The ghoul-girl at the door grinned from ear to ear. Eyes fixed on Marcus she rubbed her belly as though filled with food for the first time in centuries. She strode towards to her Uncle.
Marcus didn’t wait, he was smoke, he billowed from the door and flowed along the corridor. He had distracted them long enough. Tash had what she needed and had started her work. Marcus’ place was beside his friend. Beside all of them.
Marcus didn’t change form again. He didn’t need to; the extra power flowing through his body, left a thrumming buzz in his head. He yelled with laughter, with joy. Overfed, over-brimming, unpredictable.
If the remaining three ghoul-children felt like this too? Marcus thought of their hate-filled eyes. It didn’t bear thinking about.
He arrived on the golf course to see Taz, covered in blood, crawling for the ring of stones. He inched closer to safety only to be dragged back by a glowing creature.
It had been a ghoul-child once but now it’s face was more skeletal, like an x-ray was shining through. Green bones glowed out and the face was stuck in a constant deathly grin. Without looking up the ghoul-boy spoke to Marcus. It’s voice bold and strong as any living person’s:
“Good evening Uncle. How do you fare tonight? I appear to have lost a cousin and gained something…wonderful.”
The boy twisted Taz’s leg. Marcus winced at the crunch. He dropped on his nephew, moving from smoke to solid effortlessly.
The boy threw him aside and reached for Taz’s leg once more. However, Taz had hauled himself just close enough to be pulled into the stone circle.
Tash and Ross pulled him by the arms and the ghoul-boy pulled at him by his injured leg. A tug of war with a rope that screams can be pretty disconcerting but Tash and Ross held on tight.
Marcus slid an arm around the neck of the ghoul-boy and drew him off of his friend. Taz collapsed face forwards into the ring. Blood sprayed from his lips with each short painful burst of breath. All the same he smiled up at his saviours. Then frowned:
“Well? What are you doing? Get those bones buried!”
Outside the circle a crowd of the last remaining ghoul-children had gathered. They centred their attention on Marcus but one of the girls focussed her attention on the circle, throwing rocks at the small crowd of bone buriers.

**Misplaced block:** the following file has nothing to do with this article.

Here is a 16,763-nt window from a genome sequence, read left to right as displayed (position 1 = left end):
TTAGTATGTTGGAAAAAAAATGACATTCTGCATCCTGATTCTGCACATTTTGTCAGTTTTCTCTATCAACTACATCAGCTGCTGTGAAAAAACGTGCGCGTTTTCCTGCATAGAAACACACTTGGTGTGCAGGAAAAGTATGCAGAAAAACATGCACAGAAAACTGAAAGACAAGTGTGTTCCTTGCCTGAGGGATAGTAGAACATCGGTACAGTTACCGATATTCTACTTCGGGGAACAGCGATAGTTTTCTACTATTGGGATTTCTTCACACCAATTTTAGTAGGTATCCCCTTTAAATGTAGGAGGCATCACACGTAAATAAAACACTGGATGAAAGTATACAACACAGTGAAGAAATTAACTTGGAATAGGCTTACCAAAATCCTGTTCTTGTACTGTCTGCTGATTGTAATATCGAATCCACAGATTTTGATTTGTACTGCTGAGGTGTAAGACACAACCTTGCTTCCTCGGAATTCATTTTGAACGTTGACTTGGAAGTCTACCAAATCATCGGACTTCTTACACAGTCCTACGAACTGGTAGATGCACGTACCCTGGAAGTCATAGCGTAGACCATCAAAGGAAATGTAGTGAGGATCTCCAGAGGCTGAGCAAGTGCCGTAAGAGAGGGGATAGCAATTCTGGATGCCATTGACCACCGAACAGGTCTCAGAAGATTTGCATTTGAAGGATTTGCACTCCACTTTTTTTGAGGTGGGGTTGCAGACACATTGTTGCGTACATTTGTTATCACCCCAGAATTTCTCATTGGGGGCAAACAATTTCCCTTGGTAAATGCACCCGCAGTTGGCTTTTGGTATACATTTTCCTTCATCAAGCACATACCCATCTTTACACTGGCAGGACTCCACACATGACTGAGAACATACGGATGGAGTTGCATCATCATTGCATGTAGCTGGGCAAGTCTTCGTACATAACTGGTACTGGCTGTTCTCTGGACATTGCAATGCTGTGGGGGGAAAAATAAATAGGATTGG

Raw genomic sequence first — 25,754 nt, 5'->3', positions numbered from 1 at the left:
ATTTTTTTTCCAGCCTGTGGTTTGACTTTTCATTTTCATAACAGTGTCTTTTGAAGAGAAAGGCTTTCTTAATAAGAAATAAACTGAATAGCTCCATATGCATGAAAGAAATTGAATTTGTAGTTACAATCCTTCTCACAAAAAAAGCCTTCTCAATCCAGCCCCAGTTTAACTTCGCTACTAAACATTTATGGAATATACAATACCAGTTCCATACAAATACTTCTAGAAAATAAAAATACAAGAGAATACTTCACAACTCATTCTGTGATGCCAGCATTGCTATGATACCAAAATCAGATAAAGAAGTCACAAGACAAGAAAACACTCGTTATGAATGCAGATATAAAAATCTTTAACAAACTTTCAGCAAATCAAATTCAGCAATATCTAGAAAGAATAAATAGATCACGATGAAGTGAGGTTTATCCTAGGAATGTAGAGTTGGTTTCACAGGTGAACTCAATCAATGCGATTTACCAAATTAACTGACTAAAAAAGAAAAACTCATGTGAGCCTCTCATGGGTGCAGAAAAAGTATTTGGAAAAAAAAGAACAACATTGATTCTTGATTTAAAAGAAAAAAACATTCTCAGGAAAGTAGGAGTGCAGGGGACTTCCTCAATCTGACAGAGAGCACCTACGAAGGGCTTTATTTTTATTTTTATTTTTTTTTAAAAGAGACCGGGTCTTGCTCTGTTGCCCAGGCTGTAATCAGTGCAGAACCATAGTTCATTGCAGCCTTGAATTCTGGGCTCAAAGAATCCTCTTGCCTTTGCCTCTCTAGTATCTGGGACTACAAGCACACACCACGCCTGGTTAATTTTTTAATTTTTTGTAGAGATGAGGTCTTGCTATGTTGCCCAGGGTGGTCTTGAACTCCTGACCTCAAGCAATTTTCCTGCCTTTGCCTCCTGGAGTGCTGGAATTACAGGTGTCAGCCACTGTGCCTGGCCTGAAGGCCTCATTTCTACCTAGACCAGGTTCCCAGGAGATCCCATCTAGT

The ghouls couldn’t cross the boundary but it became abundantly clear that a well-thrown rock could make it through to the middle with ease. Regardless of who was throwing it.
The rocks clipped their arms and even their heads. The diggers would stop briefly to tend to cuts, scrapes, and deep purple bruises. Small clumps of time lost to every well-placed missile.
Marcus fought on. The diggers continued their work wearing their blemishes as badges of honour.
As more bones made contact with the rocks, the glow from beneath increased. Tash drew her hand back as sparks licked out for more.
Something didn’t feel right.
Andrew poured in another handful of bones, the sparks hissed, and one of the ghoul-girls disappeared.
A swirl of energy fizzed and cracked then spread out into four streams. Two poured into the remaining ghoul-children, one into Marcus, and one flew away into the night.
Marcus saw this and looked at his friends within the circle, eyes wide, trying to communicate something important.
The last remaining ghoul-boy punched Marcus in the gut. It was a pain unlike anything he had felt in two millennia, almost as though he actually had a gut again.
The ghoul-boy punched him in the chest, then once in the mouth. Marcus coughed (another oddity for a creature with no internal organs) and spat liquid onto the grass. Blood.
With the back of his hand he wiped his mouth. His knees wobbled as he felt the thick blood run from the cut on his mouth. The ghoul-boy shook his hand in pain, wincing as he looked at his damaged knuckles.
The ghoul-girl grabbed more and more rocks, firing them hand over hand into the protective circle. Flesh made her more uncomfortable than she had expected. It had been a long time since she had last worn it.
Despite her efforts the electric fizzling slurped up the last of another skeleton. Her brother disappeared. Her body brimmed with power and she gaped at Marcus. A wet rattle echoed between the two of them as they both filled their newly returned lungs.
Marcus held his hands up. He needed this to stop. He needed peace:
“Please! I remember you now. Messu. My brother named you after the acorns on the trees he cared for. I never meant for you to go through this. I did His bidding, it took years to learn how to break free. I am sorry that you all had to go through this with me.”
The girl relaxed her shoulders:
“You didn’t have to befriend us all though. Every ghost-child you made. You made friends first. It made it all so much worse. The betrayal hurt much more than anything the magic did.”